An Idea to Solve the Salty-Water Conundrum

There is no end to what human beings can do, and yet there is little we do better than growing on a consistent basis. This tendency to improve, no matter the situation, has fetched the world some huge milestones, with technology emerging as quite a major member of the group. The reason why we hold technology in such a high regard is, by and large, predicated upon its skill-set, which guided us towards a reality that nobody could have ever imagined otherwise. Nevertheless, if we look beyond the surface for a second, it will become clear how the whole runner was also very much inspired from the way we applied those skills across a real world environment. The latter component, in fact, did a lot to give the creation a spectrum-wide presence and initiate a full-blown tech revolution. Of course, this revolution then went on to scale up the human experience through many different directions, but even after achieving a feat so notable, technology will somehow continue to bring forth the right goods. The same has turned more and more evident in recent times, and assuming one new discovery ends up with the desired impact, it will only put that trend on a higher pedestal moving forward.

The researching team at National Renewable Energy Laboratory has successfully developed a new methodology called low-salt-rejection reverse osmosis, which is designed to treat water of high salt quotient. To understand why this is such a significant development, we must acknowledge how, as of 2018, nearly 80% of the country’s wastewater, including water used in agriculture, power plants, and mines, was getting dumped backed into the world without being properly treated, thus rendering it outright unusable. Now, while we have looked at the problem, we must also take into account that, today, we have technologies to treat seawater and briny groundwater. However, mind you, we still don’t have a single proven technique to treat the saltiest of waters present on our planet. The stated gap poses a major challenge, as our depleting and already polluted water resources have made it difficult to reintroduce the salty stock back into the mix. So, what did the researching team do to solve this conundrum? Well, it developed a mathematical model, which can leverage the power of a supercomputer to quickly evaluate the cost, clean water output, and energy consumption of more than 130,000 potential water treatment system designs. The results we got here indicated that, in many cases, low-salt-rejection reverse osmosis could be the most cost-effective alternative, potentially reducing the overall cost of producing clean water by a whopping 63%.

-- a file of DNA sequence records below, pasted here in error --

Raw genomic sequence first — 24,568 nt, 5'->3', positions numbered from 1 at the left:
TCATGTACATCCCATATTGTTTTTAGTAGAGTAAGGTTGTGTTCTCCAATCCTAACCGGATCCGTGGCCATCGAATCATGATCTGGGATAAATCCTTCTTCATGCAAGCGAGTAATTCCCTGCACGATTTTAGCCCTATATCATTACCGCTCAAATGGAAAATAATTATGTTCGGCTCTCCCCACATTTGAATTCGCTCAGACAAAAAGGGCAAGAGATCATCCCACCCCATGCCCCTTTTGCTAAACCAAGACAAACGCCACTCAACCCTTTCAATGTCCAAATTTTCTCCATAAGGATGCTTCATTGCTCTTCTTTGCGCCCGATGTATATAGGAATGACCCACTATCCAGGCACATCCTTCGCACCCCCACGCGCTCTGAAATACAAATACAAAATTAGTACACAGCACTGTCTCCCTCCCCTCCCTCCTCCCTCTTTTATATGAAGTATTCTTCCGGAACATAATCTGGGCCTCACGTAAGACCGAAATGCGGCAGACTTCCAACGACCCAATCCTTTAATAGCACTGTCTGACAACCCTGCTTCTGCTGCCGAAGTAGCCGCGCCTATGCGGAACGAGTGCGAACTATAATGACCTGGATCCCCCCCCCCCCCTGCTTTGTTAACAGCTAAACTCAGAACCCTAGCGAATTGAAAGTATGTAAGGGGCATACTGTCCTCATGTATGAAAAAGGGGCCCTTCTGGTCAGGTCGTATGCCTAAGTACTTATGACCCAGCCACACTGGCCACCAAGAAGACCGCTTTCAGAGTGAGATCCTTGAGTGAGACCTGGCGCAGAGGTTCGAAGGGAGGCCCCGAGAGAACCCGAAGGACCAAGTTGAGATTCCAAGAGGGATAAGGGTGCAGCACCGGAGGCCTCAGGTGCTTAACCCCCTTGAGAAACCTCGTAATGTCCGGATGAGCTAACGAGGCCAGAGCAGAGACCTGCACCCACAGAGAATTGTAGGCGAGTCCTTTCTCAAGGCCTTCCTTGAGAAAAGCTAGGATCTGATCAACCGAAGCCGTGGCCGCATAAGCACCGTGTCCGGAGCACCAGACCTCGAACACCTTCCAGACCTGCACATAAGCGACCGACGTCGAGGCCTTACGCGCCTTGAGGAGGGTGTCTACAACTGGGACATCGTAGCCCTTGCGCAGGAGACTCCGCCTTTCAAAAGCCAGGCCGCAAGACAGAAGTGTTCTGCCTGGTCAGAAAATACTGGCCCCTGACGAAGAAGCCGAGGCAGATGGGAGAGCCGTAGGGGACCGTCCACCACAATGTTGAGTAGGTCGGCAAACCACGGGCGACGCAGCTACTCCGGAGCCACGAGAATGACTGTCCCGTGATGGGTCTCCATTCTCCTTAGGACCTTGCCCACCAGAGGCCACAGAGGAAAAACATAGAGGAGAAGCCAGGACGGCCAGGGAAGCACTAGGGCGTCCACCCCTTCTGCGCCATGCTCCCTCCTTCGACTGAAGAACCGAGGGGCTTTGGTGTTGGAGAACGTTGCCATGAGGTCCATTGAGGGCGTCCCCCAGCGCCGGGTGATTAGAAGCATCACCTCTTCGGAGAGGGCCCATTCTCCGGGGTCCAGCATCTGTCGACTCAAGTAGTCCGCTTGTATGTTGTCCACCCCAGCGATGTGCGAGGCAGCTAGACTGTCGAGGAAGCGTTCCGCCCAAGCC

As for the granular-level factors that make the stated technique an ideal solution, the answer talks to the way low-salt-rejection reverse osmosis systems allow more salt to pass through each membrane, something which ensures it would require less force and less energy. In case the water is still too salty after going through the system, it is recycled back to the membrane, and once the salt content is low enough, the process lands under the wing of standard reverse osmosis technique where we can finally produce  high-quality drinking water.

“The ultimate goal of this research is to conduct a thorough techno-economic evaluation of a new technology that hasn’t been tested in the real world yet but has the potential to enable high-water-recovery desalination,” said Adam Atia, a senior engineer at the National Energy Technology Laboratory and the paper’s lead author.

For the future, the researchers will likely partner with several other experimental teams, as they gear up to build and evaluate how low-salt-rejection reverse osmosis systems function in the real world. Interestingly, it is not expected to be a snag-free affair, with a lot of practical factors still not actively considered. To give you an example, we don’t know about the strategy for keeping potential mineral buildup from slowing the system down. Nonetheless, it is, no doubt, an achievement of epic proportions.

“To me, it’s a demonstration of what we can do with a little bit of computation and a little bit of optimization,” said Bernard Knueven, a researcher at National Renewable Energy Laboratory.

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